From: Jonathan Kirwan
Subject: Re: Make infrared goggles inexpensively (like $10!!!)
References: <firstname.lastname@example.org> <3D848F5E.91EC2A2F@xympatico.ca> <email@example.com>
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NNTP-Posting-Date: Tue, 17 Sep 2002 11:06:17 GMT
Organization: AT&T Broadband
Date: Tue, 17 Sep 2002 11:06:17 GMT
On 17 Sep 2002 00:59:18 -0700, firstname.lastname@example.org (William J. Beaty)
>Huh? Convolving the filters will smooth out the sharp passband
>edges in the graphs, while actually stacking up some bandpass
>filters will sharpen the edge of the passband. You don't want to
>convolve, instead you just want to multiply each filter's absorbtion
>at a particular frequency by the absorbtion of all the other filters
>in the stack.
>If you want to do convolution too, you could assume that the original
>instruments which produced those absorbtion curves had 10nM windows
>of accuracy, then use convolution to include that smoothing effect
>(but what if the spectrometer slits were actually 1nM?)
My mistake in using the term. I meant "multiply."
>> curves shown are in linear scale response, not logarithmic, and there
>> is probably substantial flux remaining almost across the spectrum,
>> though most of it will be in the 650+nm area. Certainly, there will
>> be plenty of 680nm light available, given the curves I saw. And that
>> is visible.
>If a particular filter response is down 99.0% at a certain frequency,
>and you stack three of those filters up, then it's down six orders of
>magnitude at that frequency. (If I'm wrong, can you please explain
Of course, if you assume that's the figure you can get what final
figure you want to argue with. But my point was that the curves do
NOT eliminate 99% at 680nm. At least, not the two of them I looked
at, which you mentioned. I went directly to the web pages you mention
So I've no idea why you are arguing a strawman, when it's not what I
was talking about.
>> There is no need to pull out some incorrect analogy to explain being
>> able to see some odd looking things. It's enough to use traditional
>Declaring my analogy to be incorrect, yet not saying WHY, is a
>typical debating trick.
I explained why in another post. It's no trick as I know what I'm
talking about, at least enough for this.
>It's wise to withhold judgement before investigation. But simply
>declaring something to be wrong is just as irrational as declaring
>something to be right.
The analogy is without value, that's all. There may be an interesting
bit of fun in changing the mix of spectra your eyes receive. I think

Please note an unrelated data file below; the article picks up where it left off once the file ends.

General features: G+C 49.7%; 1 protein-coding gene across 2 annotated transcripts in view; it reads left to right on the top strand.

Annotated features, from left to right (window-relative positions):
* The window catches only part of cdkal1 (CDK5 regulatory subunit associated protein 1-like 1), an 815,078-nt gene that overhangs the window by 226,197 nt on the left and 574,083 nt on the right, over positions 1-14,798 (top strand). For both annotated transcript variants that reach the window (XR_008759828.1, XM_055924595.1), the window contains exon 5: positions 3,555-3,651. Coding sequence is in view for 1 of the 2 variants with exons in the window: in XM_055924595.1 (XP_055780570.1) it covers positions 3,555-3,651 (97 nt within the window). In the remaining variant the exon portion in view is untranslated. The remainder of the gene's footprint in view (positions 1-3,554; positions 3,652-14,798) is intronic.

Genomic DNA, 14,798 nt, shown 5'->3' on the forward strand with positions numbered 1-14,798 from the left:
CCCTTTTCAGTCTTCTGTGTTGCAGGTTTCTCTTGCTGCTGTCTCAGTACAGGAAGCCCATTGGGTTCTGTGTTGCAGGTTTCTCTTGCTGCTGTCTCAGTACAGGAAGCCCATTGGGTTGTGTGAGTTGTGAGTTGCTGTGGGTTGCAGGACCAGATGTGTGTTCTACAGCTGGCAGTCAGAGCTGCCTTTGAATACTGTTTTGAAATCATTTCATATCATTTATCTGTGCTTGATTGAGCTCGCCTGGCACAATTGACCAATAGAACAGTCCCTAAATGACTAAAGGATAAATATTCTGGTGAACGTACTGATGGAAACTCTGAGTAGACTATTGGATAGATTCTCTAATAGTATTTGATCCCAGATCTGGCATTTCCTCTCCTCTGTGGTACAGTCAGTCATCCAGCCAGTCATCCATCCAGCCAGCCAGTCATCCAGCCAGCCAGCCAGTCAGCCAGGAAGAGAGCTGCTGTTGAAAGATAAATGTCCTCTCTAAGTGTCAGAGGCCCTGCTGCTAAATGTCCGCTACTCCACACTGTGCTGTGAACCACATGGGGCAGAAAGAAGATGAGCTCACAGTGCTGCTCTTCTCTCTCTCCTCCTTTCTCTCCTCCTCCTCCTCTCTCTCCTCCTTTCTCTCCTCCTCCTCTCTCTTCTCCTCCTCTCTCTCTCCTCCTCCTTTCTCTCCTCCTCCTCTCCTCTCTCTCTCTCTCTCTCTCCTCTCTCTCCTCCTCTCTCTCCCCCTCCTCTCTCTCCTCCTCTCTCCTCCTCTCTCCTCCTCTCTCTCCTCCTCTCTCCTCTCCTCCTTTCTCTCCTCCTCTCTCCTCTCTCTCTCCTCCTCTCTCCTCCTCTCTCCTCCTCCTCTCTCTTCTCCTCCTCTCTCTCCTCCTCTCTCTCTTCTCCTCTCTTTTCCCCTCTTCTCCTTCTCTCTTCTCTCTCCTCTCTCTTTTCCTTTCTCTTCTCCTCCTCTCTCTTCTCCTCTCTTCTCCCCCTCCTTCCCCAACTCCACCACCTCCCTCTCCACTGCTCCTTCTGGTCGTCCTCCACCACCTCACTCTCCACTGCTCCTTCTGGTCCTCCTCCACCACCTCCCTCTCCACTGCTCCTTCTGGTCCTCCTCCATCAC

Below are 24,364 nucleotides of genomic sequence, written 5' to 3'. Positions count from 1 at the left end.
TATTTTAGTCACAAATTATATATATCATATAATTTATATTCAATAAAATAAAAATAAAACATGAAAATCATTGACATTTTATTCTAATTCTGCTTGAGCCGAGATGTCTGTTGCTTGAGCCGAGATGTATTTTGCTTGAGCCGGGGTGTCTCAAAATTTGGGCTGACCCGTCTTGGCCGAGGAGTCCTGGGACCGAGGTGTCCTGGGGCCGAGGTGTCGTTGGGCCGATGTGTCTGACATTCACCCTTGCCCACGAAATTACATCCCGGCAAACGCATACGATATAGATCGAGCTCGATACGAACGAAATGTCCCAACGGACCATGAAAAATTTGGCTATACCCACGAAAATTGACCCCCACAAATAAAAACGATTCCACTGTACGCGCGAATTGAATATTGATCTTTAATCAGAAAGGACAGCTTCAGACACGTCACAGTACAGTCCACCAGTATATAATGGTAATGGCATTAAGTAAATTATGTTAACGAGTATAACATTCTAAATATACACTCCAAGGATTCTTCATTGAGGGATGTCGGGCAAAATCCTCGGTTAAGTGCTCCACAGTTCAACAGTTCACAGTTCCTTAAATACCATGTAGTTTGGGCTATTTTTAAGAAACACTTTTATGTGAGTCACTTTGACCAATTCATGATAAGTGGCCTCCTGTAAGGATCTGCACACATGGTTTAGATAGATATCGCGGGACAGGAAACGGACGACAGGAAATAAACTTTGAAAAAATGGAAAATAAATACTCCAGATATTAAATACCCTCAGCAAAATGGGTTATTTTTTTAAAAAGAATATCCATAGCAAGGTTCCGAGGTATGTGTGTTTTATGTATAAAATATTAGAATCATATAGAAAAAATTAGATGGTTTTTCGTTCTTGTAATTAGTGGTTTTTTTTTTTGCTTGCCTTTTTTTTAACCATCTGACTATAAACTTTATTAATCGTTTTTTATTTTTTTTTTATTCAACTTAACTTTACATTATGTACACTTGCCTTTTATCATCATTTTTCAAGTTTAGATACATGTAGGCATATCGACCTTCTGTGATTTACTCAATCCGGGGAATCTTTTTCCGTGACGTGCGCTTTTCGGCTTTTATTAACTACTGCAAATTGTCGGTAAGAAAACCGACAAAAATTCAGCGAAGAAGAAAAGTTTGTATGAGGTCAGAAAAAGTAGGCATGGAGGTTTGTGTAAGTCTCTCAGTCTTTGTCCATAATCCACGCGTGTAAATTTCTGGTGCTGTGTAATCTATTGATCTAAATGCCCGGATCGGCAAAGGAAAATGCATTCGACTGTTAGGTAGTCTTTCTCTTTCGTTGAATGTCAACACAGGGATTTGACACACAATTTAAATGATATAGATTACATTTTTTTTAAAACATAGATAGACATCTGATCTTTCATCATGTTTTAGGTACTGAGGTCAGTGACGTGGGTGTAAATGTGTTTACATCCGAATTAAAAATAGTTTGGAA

it's a great idea, putting different filters together. I don't mean
to take any of that away. And changing the mix can definitely bring
out different aspects you might not notice as well, otherwise.
Frankly, I think it's a great idea. But the analogy is still flawed.
>How is the rolloff in the human eye sensitivity function at the
>IR end fundamentally different than the rolloff of human ear
>sensitivity at the ultrasonic end? If you think my analogy is
>misguided, please show this. Are you that confident that you
>can't hear a pure 30KHz tone no matter how loud the signal?
>Are you confident that you can't see a narrow 800nM emission line
>no matter how bright the light?
Did you read my other post? I'll wait.
>> If anyone has the exact filter response data, over wavelength, for
>> these filters, I'd be more than happy to convolve them with the human
>> photopic vision curves to find the resulting response. I think we
>> will find, from that, where the dominant is at. And I rather doubt it
>> will be in the longer than 800nm area.
>We agree. For eyes wearing "congo blue" goggles, the sensitivity
>probably peaks out at around 710 to 720 nanometers. I also made up
>some goggles with four layers of Lee #120 "deep blue" which has a
>much deeper IR cutoff. They make the sky look even blacker, but the
>light is so dim that it takes about 20 seconds before you can see
>anything at all, even in full sunlight. I figure that these
>"deep blue" goggles peak out your eye's response at around 720 to 730nM.
>To see an outdoor scene at 800nM, the sun would have to be many orders
>of magnitude brigher, and I'd have to use much deeper IR filters
>(like Wratten 87B for example.)
I applaud doing all these things, Bill. Please don't get me wrong. I
also agree that some things can become visible that aren't, otherwise.
For example, there was a child's game which used a red bit of plastic
to remove out some confusing colors so that an image became visible.
I just believe that there is nothing quite the same about this process
and, say, phosphor up-conversion or electronically enhanced
instrumentation to achieve wavelength translation.
Just wanted to make that clear.